I like the more generalized definitions of Attempt 3. However, I'm not sure if we need to define a part as having a specific function. I feel that as long as it is composable it must be a part, even if not necessarily a useful part. I don't think we lose or gain a lot by including the specific function clause other than forcing people to define a function for their part which might be a good idea. Parts also may or may not have only one specific function.
We should discuss this idea of specific function further at the device and system level. Is a non-functioning device a device? Probably. Is a system that doesn't do anything a system? Maybe. Again, I feel that a well-formed device/system (i.e one that conforms to the composition standard) can't not have a function and hence we don't necessarily need the specific function clause at these levels either.
One hair-splitting problem I see with the definitions we are using here is that they imply that a system (and a device) must be a part. This might not need to be true even though the current assembly standard forces any combination of parts to also be a part. We might need to replace part or composite part with just sequence of DNA in the device and system definition. Or we can just make a more limited definition of these that does require them to also be parts as defined here.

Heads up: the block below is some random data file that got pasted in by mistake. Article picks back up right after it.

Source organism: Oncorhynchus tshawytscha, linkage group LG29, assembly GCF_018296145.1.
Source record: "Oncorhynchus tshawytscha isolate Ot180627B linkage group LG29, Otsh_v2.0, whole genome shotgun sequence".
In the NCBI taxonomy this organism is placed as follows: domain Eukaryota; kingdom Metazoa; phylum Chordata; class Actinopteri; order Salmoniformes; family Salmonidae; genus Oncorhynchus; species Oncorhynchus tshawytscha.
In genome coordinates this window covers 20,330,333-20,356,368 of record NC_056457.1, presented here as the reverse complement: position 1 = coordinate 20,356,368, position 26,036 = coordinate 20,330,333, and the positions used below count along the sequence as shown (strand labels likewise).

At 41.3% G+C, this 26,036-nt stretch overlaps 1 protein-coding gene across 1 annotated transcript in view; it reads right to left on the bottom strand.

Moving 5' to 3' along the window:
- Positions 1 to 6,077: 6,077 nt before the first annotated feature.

Finally, I like Austin's idea below but believe that the above definitions are also of practical benefit so I think it would be worth trying to amalgamate the two at some point. -BC
Just brainstorming ... edit excessively.
One appealing aspect of this composition-based distinction between parts, devices and systems is that it makes it easier to think about classes of standards that might be useful. There are assembly standards which apply to parts and performance standards (for instance, definitions of high and low signal thresholds) that apply to devices. These standards facilitate interoperability of parts with other parts and devices with other devices. Systems, on the other hand, are unlikely (?) to be subject to standards. Instead, systems are designed to meet a set of specifications. For example, I want to design a system in which cells that detect a chemical X glow green. At this point the line between parts, devices and systems might be somewhat artificial but might help stimulate discussion on how to systematically engineer biological systems.